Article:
Type 1 diabetes, insulin pump and headaches
by Sue Kira, Naturopath & Clinical Nutritionist
Client name and identifying information changed
A while ago a young 16 year-old lady visited my clinic (with her mum) to see me about recurrent daily headaches. Her case history showed that she was a Type 1 diabetic and she was also on an insulin pump. The insulin pump gave her the freedom to not worry about how much insulin to inject into herself as it ‘self-regulated’ according to what she ate.
She was normally bright and full of life, but headaches were crippling her. Knowing that a person without diabetes who eats inappropriately can get headaches when blood sugar levels go up and down, I questioned her more about her ‘pump’ and her diet.
It seemed that before she had the pump, she found that she had to be very cautious of her diet and have a good balance of proteins, good quality fats, and carbs from vegetables and fruit (rather than starchy sugary foods). This diet kept her blood sugar level reasonably stable and each time she needed a dose of insulin the level was consistent.
Then she was offered an insulin pump, which is a small electronic device, about the size of a mobile phone that is carried on a belt, inside a pocket, or even attached to a bra allowing a very discreet therapy. The pump helps a diabetic more closely mimic the way a healthy pancreas functions.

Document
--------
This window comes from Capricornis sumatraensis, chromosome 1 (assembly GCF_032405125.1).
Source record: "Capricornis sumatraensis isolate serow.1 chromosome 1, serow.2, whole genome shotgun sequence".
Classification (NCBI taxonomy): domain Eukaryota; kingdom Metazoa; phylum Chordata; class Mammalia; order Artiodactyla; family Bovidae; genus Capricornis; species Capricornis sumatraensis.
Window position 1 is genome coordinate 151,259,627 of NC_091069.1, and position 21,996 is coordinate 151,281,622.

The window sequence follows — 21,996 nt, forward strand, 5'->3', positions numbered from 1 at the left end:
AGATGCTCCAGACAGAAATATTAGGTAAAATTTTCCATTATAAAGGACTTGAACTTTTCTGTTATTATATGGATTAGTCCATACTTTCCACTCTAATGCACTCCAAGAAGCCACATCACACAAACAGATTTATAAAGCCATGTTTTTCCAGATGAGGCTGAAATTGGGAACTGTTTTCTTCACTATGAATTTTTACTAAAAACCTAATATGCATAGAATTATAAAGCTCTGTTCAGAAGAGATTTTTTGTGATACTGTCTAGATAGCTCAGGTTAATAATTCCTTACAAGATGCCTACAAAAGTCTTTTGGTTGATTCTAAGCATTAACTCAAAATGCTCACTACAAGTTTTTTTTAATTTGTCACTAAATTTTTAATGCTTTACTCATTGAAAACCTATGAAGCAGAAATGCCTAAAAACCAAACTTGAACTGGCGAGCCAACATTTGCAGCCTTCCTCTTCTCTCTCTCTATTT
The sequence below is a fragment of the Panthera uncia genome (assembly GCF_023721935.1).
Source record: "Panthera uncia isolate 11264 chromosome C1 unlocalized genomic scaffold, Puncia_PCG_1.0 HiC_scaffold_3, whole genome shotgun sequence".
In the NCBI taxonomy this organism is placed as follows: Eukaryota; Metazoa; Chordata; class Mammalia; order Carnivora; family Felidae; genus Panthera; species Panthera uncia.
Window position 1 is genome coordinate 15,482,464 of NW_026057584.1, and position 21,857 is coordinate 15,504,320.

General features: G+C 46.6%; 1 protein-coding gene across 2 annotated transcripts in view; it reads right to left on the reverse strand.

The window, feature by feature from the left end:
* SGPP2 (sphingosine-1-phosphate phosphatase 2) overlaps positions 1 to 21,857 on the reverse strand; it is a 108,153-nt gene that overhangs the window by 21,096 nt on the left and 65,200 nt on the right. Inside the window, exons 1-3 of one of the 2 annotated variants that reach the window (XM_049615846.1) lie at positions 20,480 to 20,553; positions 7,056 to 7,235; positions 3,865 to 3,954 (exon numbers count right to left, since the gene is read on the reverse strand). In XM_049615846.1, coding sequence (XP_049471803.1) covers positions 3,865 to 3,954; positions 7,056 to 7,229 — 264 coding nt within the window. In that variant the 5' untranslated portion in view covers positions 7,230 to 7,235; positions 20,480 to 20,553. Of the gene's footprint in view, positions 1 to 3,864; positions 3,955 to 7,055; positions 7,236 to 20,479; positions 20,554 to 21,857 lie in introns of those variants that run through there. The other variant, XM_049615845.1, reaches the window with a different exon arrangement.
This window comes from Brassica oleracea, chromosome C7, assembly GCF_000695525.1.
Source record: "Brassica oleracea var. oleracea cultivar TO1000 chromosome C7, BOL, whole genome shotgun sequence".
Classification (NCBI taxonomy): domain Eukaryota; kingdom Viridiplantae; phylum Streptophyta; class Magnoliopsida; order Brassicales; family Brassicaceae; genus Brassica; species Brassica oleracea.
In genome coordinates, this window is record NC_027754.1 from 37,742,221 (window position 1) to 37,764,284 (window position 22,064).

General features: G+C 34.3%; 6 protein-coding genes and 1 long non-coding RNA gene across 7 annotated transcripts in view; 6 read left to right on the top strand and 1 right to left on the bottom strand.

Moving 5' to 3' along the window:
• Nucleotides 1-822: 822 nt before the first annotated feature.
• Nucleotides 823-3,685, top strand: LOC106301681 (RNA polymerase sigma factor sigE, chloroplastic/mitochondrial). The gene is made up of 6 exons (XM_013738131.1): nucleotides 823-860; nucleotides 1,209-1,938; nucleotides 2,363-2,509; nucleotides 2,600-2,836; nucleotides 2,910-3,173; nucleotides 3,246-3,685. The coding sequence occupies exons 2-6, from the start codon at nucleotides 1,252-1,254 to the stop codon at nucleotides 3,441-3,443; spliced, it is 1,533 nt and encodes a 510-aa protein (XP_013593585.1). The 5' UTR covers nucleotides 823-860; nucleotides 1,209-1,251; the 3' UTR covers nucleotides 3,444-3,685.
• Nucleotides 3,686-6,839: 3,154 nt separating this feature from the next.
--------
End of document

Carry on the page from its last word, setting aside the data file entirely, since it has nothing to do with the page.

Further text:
The pump, through a Continuous Subcutaneous Insulin Infusion (CSII), replaces the need for frequent injections by delivering precise doses of rapid-acting insulin 24 hours a day to closely match the body’s needs.
With this in place, she was told that she could then eat and do whatever she liked because the pump would automatically adjust the dose of insulin needed, thus giving her more freedom and peace of mind.
Unfortunately, she took this literally and started to eat a carb rich diet, with loads of sweet foods, bread, pastas, chocolate, ice-creams, soft-drinks (soda) and so on.
There was no protein and not much in the way of good fats or healthy vegetables. I asked if her insulin use with the pump was higher than previously and she admitted it was a lot higher. I suggested a trial for the next week of going back to her previous healthy diet.
She returned in 10 days and reported not one headache since the dietary change, along with lots more energy and vitality and a clearer complexion, which she was also very excited about.
I wanted to present this case study, because many people think that type 1 diabetes can’t be treated with diet. Although it cannot be cured by diet, it can help to have better health and more vitality.
There have been many cases of reported ‘cures’ of the other types of diabetes with diet, weight control and exercise. But these really should be called ‘remissions’ because once diabetes has been triggered it is more about balance and maintenance, and if there is a return to the old unhealthy diet then diabetes will surely return hastily.